"Is there any reason I shouldn't be?" she asked, her deep concern showing through her voice.
"Well, he's a grown man, for one," Richard reminded her sternly. "He can take care of himself. For another, he's not..."
"Don't say it," Colette hissed. "Damn it, don't treat me like I'm a lovestruck teenager! You know me better than that."
Richard lowered his voice so the others couldn't hear. "I thought I did." She said nothing as he went on. "He won't stay with you. You do know that, right? But I suppose that won't stop you from trying."
"You don't understand!" she exclaimed, emotion thick in her voice. This time there was no way the rest of the room didn't hear her. After the attention she captured from them faded a little, she continued. "How painful, and how wonderful, it is. All at the same time. It kills me to spend time with him. But I can't stop myself." Richard looked down at his feet, saying nothing in response to her tirade. "I wouldn't expect you to understand anyway. There's nobody else in the world who knows what I'm feeling right now."
As Wade's exhausted red fists finished slamming against the punching bag, she backed away from it and started eyeing the swaying piece of equipment as though it were some sort of foe to be vanquished. She stretched out her fingers and wiped the sweat from her brow. This was getting to be quite the workout. It was exactly what she needed. After giving herself another moment to catch her breath, she started kicking the bag. Wade was pretty sure that was against the rules, but didn't care much. She wanted to work her legs and she wasn't in the mood to go nowhere on a treadmill.
In truth, Wade would have been more comfortable had the bag in front of her been some sort of opponent. She was starting to like the worlds where there were bad guys who needed to be knocked down. On this world, where the only difficulties they were experiencing were of social semantics, she felt uncomfortable. It was odd, because Wade distinctly recalled those being the worlds where she felt most at home when they were just starting out.
Of course, that wasn't the only problem she was facing right now. But Wade had come here to avoid that situation, not to contemplate it. Nonetheless, it was once again making its way to the forefront of her thoughts. It really wasn't fair. She needed time and space and distance and everything else you were supposed to have before you could look at a relationship objectively.
The only catch was that Wade probably was never going to be able to get any of those things. Quinn, like the Professor, Rembrandt and the never-ending stream of complications that arose from travel between parallel earths were integral parts of her world. She couldn't ignore him, that would be overly cruel and would likely be an unworkable situation anyway.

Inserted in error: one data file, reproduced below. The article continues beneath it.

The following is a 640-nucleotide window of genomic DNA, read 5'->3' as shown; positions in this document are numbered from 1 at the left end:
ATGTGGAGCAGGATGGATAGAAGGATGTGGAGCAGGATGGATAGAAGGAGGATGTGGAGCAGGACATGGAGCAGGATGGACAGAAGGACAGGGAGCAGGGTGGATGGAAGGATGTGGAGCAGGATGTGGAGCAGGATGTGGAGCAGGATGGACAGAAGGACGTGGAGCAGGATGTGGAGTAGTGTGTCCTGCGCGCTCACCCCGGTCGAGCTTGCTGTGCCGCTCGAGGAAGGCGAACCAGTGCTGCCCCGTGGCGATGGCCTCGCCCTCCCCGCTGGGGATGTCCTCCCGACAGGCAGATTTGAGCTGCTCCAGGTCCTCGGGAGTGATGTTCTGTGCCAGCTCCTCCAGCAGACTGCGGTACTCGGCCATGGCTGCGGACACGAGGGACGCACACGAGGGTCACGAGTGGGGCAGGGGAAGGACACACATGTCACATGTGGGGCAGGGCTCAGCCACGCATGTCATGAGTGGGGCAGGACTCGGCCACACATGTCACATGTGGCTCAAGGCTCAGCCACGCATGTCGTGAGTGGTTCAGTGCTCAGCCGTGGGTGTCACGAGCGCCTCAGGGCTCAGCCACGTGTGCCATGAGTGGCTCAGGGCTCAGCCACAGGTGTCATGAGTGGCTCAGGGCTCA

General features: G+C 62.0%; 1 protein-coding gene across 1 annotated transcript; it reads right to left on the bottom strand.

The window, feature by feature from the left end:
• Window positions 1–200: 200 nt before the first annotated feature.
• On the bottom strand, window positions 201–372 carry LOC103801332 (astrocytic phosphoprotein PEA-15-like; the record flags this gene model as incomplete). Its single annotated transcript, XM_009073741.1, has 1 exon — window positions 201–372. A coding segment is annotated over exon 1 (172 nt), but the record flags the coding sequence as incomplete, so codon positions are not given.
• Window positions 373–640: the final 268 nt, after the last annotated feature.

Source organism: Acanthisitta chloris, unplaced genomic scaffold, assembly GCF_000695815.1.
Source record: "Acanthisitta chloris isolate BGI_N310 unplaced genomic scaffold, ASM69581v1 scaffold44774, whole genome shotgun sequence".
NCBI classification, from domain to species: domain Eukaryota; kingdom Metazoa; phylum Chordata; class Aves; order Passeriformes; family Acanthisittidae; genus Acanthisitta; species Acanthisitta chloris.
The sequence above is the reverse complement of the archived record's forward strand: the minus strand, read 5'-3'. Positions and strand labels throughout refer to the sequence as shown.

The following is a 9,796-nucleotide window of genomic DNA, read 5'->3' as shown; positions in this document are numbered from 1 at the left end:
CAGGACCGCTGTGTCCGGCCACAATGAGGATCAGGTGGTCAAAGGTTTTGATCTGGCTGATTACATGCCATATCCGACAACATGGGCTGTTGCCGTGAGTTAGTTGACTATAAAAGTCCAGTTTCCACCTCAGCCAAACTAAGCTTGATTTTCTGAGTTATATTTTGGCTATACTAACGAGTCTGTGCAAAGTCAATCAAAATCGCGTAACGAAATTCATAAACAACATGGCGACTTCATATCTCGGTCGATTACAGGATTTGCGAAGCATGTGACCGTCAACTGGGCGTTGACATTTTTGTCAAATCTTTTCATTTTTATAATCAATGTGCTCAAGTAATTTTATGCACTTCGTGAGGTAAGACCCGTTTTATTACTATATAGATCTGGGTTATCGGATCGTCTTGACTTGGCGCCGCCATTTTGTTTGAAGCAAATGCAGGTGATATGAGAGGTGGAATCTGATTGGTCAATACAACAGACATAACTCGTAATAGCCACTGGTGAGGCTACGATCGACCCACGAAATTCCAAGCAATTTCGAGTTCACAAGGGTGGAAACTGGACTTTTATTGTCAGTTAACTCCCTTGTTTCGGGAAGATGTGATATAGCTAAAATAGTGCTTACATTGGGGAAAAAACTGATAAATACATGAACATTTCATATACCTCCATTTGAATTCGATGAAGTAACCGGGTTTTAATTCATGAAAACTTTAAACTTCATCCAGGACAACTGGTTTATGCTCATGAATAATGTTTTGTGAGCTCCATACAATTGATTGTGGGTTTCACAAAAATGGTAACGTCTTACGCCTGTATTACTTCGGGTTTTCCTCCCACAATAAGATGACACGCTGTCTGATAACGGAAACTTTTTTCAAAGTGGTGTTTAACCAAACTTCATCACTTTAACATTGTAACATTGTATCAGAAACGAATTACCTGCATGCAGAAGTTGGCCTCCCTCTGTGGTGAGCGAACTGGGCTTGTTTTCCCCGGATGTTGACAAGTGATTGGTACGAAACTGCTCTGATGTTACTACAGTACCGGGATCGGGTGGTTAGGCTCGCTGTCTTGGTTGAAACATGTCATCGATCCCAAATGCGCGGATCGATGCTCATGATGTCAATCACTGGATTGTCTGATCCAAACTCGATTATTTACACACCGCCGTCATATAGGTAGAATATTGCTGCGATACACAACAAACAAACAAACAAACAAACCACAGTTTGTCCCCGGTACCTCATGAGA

After tiring herself out, Wade collapsed on a nearby weight bench, unhappily lost in her own thoughts. This was exactly why she hadn't wanted to get involved with Quinn back when she was sliding with the one from her own world. To get involved with this Quinn, one she barely trusted and had only a small amount of respect for, it defied logic. Except that, somehow, it made the most sense of anything she'd said or done since reuniting with the Professor and Rembrandt.
Was it about closure? The fact that she'd never had a chance to mourn her own Quinn? Or was it about comfort? Something you could get used to, something that could make this life have some modicum of normalcy?
Quinn stood on the rooftop of the hotel that was his temporary place of residence on this world and couldn't come up with an answer for the last two questions. He had always been the loyal type on his own world. He loved Melissa and wouldn't have traded the few years he had with her on his homeworld for anything on any world. So why did he cheat on her? Twice? With two different women?
The answer was fairly simple, although he was reluctant to face it. Quinn Mallory sucked at being lonely. He was also rather unaccustomed to having his reality change around him. This was a man who had married his high school sweetheart, yet who regularly hung out in his parents' basement, constructing electronical doodads like the one that got him into this mess in the first place. Even though that had all been years in his past, even then most of his time had been spent on one world. One horrendous, montonously boring, glorified death trap of a world, but just the one world regardless. He had even sort of gotten used to it at one point.
A steam-producing sigh escaped Quinn's lips. One thing was for sure. He couldn't have any kind of real relationship with Wade. They were from different worlds, literally. Besides, if they did become involved, it would tamper with the internal cohesion of the group. Given that that factor was what had kept him alive on some worlds, he was understandably unwilling to risk that. Besides, he was a married man. When he got home, he'd have his wife, his parents, and his life back. Or so he hoped.
Rembrandt Brown awoke with a jolt as a distinctly horrible mix of numbness and pain was seemingly consuming the lower portion of his body. As his vision came into focus, he saw that he was in a bathtub. Incidentally, it was full of ice water. Shrieking as he scrambled to remove himself from the water as fast as possible, he slipped on some ice cubes that had been melting on the floor. He hastily grabbed onto a nearby counter and pulled himself up, searching frantically for something warm and dry to change into.